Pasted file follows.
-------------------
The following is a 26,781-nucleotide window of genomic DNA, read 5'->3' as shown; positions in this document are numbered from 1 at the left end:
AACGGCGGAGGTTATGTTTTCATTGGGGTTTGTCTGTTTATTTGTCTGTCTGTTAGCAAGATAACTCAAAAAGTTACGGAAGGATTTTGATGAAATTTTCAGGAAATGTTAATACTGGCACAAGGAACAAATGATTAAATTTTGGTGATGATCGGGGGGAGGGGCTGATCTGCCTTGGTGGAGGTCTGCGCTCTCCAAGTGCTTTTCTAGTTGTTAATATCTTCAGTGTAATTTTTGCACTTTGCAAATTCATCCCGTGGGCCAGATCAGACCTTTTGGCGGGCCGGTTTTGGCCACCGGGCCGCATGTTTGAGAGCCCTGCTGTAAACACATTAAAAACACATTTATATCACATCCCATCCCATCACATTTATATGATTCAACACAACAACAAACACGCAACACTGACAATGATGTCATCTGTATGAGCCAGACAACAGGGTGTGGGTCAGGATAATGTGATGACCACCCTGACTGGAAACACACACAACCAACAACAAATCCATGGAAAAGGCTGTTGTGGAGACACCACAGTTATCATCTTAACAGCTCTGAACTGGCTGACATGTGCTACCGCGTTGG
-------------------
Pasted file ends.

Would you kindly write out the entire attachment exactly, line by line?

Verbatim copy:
The following is a 26,781-nucleotide window of genomic DNA, read 5'->3' as shown; positions in this document are numbered from 1 at the left end:
AACGGCGGAGGTTATGTTTTCATTGGGGTTTGTCTGTTTATTTGTCTGTCTGTTAGCAAGATAACTCAAAAAGTTACGGAAGGATTTTGATGAAATTTTCAGGAAATGTTAATACTGGCACAAGGAACAAATGATTAAATTTTGGTGATGATCGGGGGGAGGGGCTGATCTGCCTTGGTGGAGGTCTGCGCTCTCCAAGTGCTTTTCTAGTTGTTAATATCTTCAGTGTAATTTTTGCACTTTGCAAATTCATCCCGTGGGCCAGATCAGACCTTTTGGCGGGCCGGTTTTGGCCACCGGGCCGCATGTTTGAGAGCCCTGCTGTAAACACATTAAAAACACATTTATATCACATCCCATCCCATCACATTTATATGATTCAACACAACAACAAACACGCAACACTGACAATGATGTCATCTGTATGAGCCAGACAACAGGGTGTGGGTCAGGATAATGTGATGACCACCCTGACTGGAAACACACACAACCAACAACAAATCCATGGAAAAGGCTGTTGTGGAGACACCACAGTTATCATCTTAACAGCTCTGAACTGGCTGACATGTGCTACCGCGTTGG